Jean studied dentistry at Edinburgh University, and carried on this profession for
many years: she worked as a school dentist in the East Hull clinic after her move
to this area. She married Edward McInnes in Edinburgh, and they came to live in Hessle
with their four children, Katherine, Fiona, Alison and Iain, when Edward became Professor
of German at Hull University in 1979. Sadly, Edward died in 1996. Jean and her children
and grandchildren were a very close-
After moving to this area, Jean danced first with the Wenlock Reel Club in Hessle, and later with the Cottingham and Willerby groups. She had two stints on the committee, for two years from 2002 – 2004, and then a full three years from 2009 – 2012. When Chris was first on the committee, she remembers spending really pleasant fun evenings when Jean helped in and advised on devising dance programmes. She loved walking and joined in all of the annual branch walks and lunches, helping Gill Hoyle to plan and lead the first ones, then later planning and organising them with Joyce.
Chris shared many happy memories of travelling with Jean to Scottish Fiddle Orchestra concerts and to St. Andrews; Jean and Chris would share the driving, and Jean would navigate, proving a good navigator around Edinburgh except for the occasion when they got lost and ended up at Coates Crescent! Joyce and Jean also travelled to St. Andrews together; Jean proved indefatigable, especially in the ceilidh dancing. Memories there include ceilidhs, classes, walks on the beach and footspa parties!
Jean was a great dancer and her giggle on the dance floor was unmistakeable and infectious. She was very good at supporting new dancers, and also gave Lynne a lot of encouragement over starting a beginners’ session and getting a live music dance in the southern end of the branch. Even when she could no longer dance, she maintained this strong interest in Scottish dancing, wanting to know about the latest dances and listening to Scottish dance music.
Dancing and her family were not her only free-
Jean was diagnosed with Motor Neurone Disease in November 2013, and steadily became more impaired. She died on the evening of Monday, 24th November 2014. She will be much missed. Our sincere condolences to Katherine, Fiona, Alison and Iain, and to their families.
Chris Hare and Joyce Cochrane
Alick McTurk was a well-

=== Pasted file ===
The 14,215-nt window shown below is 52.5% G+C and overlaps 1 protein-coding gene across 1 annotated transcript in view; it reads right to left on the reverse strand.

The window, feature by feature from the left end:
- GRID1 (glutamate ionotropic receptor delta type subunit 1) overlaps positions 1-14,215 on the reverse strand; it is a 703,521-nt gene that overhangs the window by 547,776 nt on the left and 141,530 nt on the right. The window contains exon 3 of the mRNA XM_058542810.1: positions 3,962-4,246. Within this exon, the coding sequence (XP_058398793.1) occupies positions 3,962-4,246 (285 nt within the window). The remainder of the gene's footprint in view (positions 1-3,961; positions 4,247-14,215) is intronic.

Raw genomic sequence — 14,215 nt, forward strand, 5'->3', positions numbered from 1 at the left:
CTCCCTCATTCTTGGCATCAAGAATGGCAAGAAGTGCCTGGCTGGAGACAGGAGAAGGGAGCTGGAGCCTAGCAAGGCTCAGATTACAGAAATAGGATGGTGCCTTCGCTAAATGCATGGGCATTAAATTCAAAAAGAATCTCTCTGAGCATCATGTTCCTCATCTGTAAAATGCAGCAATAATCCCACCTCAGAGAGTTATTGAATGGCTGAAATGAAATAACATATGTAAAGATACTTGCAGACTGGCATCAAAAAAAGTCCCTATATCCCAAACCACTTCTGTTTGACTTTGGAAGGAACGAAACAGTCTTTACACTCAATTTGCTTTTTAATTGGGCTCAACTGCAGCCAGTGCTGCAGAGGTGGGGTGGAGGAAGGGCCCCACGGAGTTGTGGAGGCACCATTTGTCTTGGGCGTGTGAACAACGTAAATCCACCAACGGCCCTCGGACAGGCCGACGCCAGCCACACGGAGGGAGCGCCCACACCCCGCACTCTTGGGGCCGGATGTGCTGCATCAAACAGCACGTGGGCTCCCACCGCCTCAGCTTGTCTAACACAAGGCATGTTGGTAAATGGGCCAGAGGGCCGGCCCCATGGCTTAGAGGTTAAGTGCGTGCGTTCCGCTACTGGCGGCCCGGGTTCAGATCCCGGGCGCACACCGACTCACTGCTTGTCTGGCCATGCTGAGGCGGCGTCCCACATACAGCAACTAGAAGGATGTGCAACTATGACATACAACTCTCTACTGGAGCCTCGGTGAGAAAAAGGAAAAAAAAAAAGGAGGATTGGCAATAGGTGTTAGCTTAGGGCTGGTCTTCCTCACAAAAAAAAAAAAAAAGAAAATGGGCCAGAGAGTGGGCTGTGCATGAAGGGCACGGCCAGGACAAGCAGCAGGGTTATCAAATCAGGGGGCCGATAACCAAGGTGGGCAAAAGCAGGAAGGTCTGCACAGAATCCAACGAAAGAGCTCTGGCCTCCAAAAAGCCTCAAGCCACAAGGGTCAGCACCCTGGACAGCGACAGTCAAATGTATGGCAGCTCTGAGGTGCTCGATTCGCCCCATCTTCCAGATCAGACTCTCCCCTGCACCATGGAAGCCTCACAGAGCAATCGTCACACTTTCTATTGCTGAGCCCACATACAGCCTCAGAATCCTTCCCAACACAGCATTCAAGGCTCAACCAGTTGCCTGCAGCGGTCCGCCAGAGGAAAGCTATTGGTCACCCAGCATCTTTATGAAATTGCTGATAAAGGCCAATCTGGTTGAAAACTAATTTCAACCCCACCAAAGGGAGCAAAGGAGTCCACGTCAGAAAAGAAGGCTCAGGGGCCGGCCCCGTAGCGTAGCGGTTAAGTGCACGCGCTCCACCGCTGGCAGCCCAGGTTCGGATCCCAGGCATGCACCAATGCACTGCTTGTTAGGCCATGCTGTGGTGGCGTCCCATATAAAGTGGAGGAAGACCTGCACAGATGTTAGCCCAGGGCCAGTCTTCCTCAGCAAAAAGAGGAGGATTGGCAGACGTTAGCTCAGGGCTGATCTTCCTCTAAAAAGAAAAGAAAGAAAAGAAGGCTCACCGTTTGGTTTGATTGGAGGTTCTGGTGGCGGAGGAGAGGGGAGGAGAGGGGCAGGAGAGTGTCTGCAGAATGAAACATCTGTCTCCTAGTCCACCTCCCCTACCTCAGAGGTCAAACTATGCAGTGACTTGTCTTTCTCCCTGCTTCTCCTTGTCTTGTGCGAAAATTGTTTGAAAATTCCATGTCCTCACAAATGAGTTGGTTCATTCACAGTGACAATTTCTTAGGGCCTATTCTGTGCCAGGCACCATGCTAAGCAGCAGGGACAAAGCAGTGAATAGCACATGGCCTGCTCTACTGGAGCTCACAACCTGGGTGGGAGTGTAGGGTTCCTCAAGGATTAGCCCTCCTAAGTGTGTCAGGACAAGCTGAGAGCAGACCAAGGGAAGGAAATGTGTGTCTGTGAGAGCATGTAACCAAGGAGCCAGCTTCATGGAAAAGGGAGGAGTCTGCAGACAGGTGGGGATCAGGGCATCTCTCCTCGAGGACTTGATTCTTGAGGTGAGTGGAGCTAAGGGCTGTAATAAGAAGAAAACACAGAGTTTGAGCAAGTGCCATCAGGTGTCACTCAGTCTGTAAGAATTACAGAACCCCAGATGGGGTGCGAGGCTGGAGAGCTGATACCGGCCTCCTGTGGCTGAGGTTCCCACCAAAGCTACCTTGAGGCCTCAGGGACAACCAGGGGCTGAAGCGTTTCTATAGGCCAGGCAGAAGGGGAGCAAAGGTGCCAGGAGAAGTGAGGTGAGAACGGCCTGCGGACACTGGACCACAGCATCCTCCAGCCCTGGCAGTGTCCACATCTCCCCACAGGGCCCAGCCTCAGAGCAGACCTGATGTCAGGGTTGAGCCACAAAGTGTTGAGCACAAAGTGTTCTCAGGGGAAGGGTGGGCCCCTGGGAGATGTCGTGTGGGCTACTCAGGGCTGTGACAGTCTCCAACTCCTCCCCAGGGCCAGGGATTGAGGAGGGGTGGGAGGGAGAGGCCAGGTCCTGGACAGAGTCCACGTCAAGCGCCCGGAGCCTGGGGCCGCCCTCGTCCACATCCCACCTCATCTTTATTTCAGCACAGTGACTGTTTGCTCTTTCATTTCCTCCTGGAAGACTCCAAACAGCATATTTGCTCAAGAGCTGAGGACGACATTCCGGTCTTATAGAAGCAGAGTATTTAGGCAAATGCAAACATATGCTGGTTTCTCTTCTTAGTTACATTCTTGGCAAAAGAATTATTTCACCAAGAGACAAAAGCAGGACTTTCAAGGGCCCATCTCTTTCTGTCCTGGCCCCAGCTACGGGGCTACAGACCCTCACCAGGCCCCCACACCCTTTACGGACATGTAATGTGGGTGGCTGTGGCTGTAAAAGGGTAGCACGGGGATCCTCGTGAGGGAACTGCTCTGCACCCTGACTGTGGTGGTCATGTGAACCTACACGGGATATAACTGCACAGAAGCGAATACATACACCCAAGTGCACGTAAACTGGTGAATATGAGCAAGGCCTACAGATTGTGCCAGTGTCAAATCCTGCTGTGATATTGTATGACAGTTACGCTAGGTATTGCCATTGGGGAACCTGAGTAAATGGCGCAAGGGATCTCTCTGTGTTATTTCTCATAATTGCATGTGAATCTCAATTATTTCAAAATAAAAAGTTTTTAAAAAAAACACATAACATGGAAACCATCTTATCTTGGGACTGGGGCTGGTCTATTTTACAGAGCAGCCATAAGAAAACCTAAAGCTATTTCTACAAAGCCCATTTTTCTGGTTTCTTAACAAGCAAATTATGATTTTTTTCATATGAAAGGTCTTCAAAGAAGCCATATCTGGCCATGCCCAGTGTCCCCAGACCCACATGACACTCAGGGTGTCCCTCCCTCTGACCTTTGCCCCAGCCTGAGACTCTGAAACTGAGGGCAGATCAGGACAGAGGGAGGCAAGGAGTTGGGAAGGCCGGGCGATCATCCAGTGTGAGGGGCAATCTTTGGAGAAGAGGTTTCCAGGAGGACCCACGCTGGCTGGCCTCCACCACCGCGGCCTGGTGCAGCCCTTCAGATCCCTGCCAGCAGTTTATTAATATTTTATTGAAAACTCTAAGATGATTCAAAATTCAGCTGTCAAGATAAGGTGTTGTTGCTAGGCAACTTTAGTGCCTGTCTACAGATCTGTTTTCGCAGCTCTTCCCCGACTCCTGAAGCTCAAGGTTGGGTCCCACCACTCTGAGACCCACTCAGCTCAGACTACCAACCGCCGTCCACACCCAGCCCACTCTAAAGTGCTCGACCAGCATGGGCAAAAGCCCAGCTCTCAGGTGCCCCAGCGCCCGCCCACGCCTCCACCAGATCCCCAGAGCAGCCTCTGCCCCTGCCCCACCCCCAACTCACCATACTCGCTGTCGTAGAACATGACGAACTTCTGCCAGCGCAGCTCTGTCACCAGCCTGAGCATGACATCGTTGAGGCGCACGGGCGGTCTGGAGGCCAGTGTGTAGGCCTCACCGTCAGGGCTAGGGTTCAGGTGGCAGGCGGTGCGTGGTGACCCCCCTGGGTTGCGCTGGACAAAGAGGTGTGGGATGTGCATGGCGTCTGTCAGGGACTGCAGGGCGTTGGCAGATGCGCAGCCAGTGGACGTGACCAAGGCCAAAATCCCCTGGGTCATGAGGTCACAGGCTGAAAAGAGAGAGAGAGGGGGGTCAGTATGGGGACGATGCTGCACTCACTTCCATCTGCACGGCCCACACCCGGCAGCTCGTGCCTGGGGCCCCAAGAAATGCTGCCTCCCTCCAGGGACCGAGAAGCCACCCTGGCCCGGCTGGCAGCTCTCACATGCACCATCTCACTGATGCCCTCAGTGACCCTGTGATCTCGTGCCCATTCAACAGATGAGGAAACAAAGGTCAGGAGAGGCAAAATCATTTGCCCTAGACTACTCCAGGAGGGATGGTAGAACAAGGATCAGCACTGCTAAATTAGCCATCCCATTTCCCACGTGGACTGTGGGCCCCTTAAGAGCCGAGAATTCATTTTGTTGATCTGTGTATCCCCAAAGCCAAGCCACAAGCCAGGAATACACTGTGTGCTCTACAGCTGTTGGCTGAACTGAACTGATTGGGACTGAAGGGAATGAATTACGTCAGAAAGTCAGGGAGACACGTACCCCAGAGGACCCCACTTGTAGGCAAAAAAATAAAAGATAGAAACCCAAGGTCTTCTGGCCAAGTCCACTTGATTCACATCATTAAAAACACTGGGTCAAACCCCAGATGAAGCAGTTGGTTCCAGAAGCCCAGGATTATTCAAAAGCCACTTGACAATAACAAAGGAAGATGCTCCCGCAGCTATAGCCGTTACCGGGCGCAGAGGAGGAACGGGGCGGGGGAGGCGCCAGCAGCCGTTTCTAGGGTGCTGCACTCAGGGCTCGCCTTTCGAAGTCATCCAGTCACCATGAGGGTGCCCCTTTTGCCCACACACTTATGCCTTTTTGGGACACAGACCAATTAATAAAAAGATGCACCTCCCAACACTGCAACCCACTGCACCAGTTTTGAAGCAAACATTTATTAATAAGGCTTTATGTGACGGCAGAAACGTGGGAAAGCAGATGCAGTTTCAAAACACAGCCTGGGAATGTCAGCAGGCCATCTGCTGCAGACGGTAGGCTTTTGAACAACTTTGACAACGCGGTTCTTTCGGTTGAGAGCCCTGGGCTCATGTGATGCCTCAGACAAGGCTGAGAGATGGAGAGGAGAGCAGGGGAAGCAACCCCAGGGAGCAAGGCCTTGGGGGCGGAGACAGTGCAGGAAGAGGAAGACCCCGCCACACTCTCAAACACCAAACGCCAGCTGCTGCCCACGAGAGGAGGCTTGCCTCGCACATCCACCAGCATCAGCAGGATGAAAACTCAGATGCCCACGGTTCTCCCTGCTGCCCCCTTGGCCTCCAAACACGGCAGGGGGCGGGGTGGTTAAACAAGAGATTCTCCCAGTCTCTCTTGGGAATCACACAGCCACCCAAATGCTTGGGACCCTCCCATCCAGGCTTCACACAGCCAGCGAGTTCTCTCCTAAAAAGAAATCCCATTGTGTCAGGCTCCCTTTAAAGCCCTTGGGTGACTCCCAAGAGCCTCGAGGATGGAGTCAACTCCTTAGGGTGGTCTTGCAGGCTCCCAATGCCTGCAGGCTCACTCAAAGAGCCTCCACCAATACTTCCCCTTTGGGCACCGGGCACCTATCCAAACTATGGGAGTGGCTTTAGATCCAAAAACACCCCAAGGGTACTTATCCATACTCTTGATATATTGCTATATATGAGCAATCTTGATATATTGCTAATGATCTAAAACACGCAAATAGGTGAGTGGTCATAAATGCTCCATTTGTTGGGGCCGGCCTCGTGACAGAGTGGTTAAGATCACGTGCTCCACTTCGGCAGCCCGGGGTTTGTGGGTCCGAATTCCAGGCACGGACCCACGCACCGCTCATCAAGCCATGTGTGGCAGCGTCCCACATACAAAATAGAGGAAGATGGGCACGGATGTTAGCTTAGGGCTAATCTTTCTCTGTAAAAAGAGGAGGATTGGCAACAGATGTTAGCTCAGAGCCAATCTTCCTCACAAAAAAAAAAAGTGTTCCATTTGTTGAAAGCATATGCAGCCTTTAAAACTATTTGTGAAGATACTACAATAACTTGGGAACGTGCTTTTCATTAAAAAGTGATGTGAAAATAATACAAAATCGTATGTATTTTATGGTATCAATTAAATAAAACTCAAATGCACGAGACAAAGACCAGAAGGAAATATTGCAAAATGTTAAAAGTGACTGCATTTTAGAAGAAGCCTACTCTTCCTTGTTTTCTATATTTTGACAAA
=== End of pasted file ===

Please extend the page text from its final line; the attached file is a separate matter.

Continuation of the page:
Alick was born in 1920 in Hull, where he lived all his life. He saw a lot action in the war: after he was rescued from Dunkirk, hs was sent to South Africa, the Middle East and Iraq, then becoming a Desert Rat in North Africa. Alick had vivid memories of his wartime experiences and would write about them in letters to friends much later in life.
Alick always liked dancing and met his wife Kathleen at an Electricity Board dance;
he said “I knew straight away she was the girl for me”, and she always was. They
were married in 1949, and had two children, John and Margaret. Alick and Kathleen
took up Scottish Country Dancing and were enthusiastic dancers for the rest of their
lives, continuing into their 90s. Alick was always light on his feet with a perfect
sense of rhythm; even when his memory was starting to fail and he danced relying
on his little cards, he was always a joy to dance with. Alick had two full three-
Alick wrote in Broun’s Reel of his love for Scottish dancing and for Scottish dance music: Fraser’s Favourite and Deil Amang the Tailors were particular favourites, and he asked for the latter to be played at his funeral, saying that if he wasn’t really dead, he’d get out of the coffin and dance! In February 2006, he wrote:
“We owe so much especially in our later years to Scottish Country Dancing -
Alick was always a very keen photographer; joining the Hull Photographic Society,
and becoming its president in 1961 and 1962; in the late 1960s he joined the Willerby
Camera Club. Many of us will remember the slide sequences with pre-
Alick died on February 6th. Our condolences to Margaret and John.